Thousands of monks marched the streets holding their begging bowls upside down. By doing this, it meant that the monks would not accept anything from government officials. This action ultimately gave the officials bad karma. Afraid of causing more backlash and making the protest bigger, the government did not want to harm or intervene with the protest immediately. The monks demands were the release of all demonstrators and political prisoners (“2007 Uprising in Burma”). This included Aung San Suu Kyi, a Burmese politician, and 1991 Nobel Peace Prize winner, who was on house arrest for decades of her life. The failure to meet this demand started a new wave of nationwide protests (“2007 Uprising in Burma”). The number of people participating grew tremendously and eventually the officials resorted to violence towards the Buddhist civilians and monks. Monks were “forcibly disrobed, severely beaten, kicked, and taken away by the security forces. Army troops and riot police clubbed and tear-gassed protesters, fired shots on protesting monks and demonstrators, and arrested hundreds of the monks who were at the heart of the demonstrations” (“2007 Uprising in Burma”). Even with all the violence that the government officials brought upon the protestors, the monks and people of Burma were still peaceful.

Aung San Suu Kyi was eventually released and continued the fight for democracy in Burma. She was highly “respected and admired for her courage and perseverance in the struggle for human rights and basic freedoms in a country where ‘fear is a habit’ and military misrule treats too many of its own citizens as enemies” (Lang, 61). Suu Kyi was not allowed to become the president in Burma, so she adopted the title of state counselor. She was a hero to most Buddhists in Burma and to a lot of people around the world, but in recent years Suu Kyi has been watching violence against Muslims in her country and doing nothing to stop it. Suu Kyi has done nothing to minimize what the U.N. has called “acts of genocide” and a “textbook case of ethnic cleansing” (Samuels, 22). When she is questioned about it, Suu Kyi brushes the question off and has even said that she knows what is best for her country.

Since the Buddhist monk protests in 2007 against the military government, Buddhist monks and followers have been in a state of uneasiness in Burma. The tension between Buddhists and people from other religions, especially Rohingya Muslims, has grown and violence has created an ethnic cleansing of the country. Buddhist monks have led this new trend that disregards the basic beliefs and practices of Buddhism (Wills). The Buddhists in Burma believe that they deserve their own country, and they do not want people of other religions in their country. Being the major religion in Burma is not enough anymore, they want to be the only religion in Burma. Due to the involvement of the monks, the violence has become over the top and ugly. Rohingya Muslims believe that they have been treated poorly, by the Buddhists in Burma, and the government and military have done nothing about it. Defending themselves, the government says that the Rohingya people are illegal and do not belong in their country of Burma. With the title put on the Rohingya people as “illegal”, the government, and the people of Burma have been breaking the law killing Rohingyas to get rid of them. Since August 2017,about “700,000 Rohingya Muslims have fled their villages and crossed the border into Bangladesh, where they live in overcrowded camps with limited access to food, medicine and education” (“PressTV”).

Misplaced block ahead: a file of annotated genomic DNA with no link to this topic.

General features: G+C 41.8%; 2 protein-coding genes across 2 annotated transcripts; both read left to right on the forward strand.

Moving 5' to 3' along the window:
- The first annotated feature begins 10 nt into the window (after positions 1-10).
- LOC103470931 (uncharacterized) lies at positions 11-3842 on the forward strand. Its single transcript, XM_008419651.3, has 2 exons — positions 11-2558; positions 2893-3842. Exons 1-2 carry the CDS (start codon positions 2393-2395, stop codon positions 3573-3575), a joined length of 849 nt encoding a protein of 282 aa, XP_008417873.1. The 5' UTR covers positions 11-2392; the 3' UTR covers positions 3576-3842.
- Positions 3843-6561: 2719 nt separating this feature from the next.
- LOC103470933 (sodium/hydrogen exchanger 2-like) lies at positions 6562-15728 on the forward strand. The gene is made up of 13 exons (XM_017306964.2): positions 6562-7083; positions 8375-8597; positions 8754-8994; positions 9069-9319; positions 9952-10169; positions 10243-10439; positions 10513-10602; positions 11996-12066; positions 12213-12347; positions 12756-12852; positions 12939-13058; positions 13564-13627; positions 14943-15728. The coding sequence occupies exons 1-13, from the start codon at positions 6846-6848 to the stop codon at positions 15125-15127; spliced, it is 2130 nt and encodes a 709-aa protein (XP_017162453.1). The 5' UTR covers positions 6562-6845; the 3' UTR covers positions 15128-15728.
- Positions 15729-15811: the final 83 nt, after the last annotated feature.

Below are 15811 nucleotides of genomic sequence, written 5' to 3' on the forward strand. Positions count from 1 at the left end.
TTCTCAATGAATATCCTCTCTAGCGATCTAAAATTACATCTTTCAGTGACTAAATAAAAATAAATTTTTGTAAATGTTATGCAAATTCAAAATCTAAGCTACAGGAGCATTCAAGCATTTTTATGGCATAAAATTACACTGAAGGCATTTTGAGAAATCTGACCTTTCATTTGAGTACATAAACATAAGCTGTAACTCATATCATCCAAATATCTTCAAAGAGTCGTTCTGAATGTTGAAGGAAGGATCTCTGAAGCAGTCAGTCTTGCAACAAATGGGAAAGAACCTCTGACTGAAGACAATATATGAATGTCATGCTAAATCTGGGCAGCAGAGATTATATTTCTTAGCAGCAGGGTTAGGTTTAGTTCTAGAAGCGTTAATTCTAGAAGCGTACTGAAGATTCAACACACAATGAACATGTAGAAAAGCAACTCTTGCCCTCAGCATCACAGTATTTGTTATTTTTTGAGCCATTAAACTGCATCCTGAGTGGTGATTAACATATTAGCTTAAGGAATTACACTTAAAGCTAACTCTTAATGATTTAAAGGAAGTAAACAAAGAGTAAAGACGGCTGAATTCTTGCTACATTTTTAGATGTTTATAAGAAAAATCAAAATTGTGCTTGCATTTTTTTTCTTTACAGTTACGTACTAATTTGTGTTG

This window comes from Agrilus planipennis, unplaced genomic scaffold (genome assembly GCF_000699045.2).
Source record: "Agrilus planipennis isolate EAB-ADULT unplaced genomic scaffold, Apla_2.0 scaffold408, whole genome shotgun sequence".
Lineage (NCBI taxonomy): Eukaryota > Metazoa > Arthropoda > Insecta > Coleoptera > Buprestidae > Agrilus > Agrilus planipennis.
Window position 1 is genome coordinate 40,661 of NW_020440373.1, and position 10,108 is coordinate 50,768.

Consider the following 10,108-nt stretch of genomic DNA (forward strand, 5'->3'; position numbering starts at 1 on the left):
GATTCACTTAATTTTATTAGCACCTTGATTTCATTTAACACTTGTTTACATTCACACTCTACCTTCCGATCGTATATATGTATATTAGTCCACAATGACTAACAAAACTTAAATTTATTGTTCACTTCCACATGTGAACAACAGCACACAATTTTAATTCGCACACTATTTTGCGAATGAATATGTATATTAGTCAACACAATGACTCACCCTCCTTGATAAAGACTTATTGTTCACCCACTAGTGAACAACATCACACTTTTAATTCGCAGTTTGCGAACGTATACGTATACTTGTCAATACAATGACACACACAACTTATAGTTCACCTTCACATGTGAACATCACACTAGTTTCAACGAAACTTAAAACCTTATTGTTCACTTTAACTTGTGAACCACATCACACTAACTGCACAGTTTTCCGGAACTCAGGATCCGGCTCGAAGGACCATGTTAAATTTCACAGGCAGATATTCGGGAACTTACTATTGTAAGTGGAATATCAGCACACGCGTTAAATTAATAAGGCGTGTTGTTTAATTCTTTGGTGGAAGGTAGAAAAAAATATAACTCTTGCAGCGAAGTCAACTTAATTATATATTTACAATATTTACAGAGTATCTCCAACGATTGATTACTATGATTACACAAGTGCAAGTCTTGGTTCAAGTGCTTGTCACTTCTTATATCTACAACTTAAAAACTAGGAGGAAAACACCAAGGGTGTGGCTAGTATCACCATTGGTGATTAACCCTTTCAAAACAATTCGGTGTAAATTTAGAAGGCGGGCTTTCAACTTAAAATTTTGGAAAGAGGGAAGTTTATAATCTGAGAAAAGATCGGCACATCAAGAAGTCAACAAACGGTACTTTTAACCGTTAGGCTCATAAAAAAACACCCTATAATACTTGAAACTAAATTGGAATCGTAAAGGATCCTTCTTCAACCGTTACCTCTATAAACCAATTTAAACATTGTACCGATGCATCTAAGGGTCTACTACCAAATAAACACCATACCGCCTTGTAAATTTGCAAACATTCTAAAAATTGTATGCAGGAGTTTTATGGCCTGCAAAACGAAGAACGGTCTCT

The number of people fleeing from Burma to Bangladesh is rising every day. This is a problem because Bangladesh is one of the poorest countries in the world and cannot support all the people entering their country. There are not many resources available to support these Rohingya people and many are left without food or water. This leaves the Rohingyas with no place to go.

Buddhism is one of, if not the most, peaceful religions in the world. At the heart of their teachings, beliefs and scriptures, being peaceful is one of the most important things in their religion. Other than for self-defense, Buddhism does not endorse violence. The way Buddhists try to prevent violence is by teaching their followers that there is always a peaceful way to end conflict. However, even the most peaceful religion that does not endorse violence turned to violence and still is turning to violence. The need to defend Buddhism and to defend a country where “only Buddhists should be” has rallied Buddhists together and has created a genocide against Muslims in Burma. Conflict is very hard when mixed with nationalism and it can take even the most peaceful people, like monks, and turn them to the use of violence.

Monks or Buddhist followers that are involved in the violence should not be considered true Buddhists or monks. The first teaching of Buddhist thought is “no killing those who interpret theBuddhadharmato justify the perpetuation of suffering through violence and war” (Wills). In other religions, acts of violence are legitimized and forgiven in holy wars. Buddhism does not believe in committing acts of violence, even in holy wars, so those who do kill and condone acts of violence are not true Buddhists at all.

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Buddhism in society. (2019, Jan 15). Retrieved from https://papersowl.com/examples/buddhism-in-society/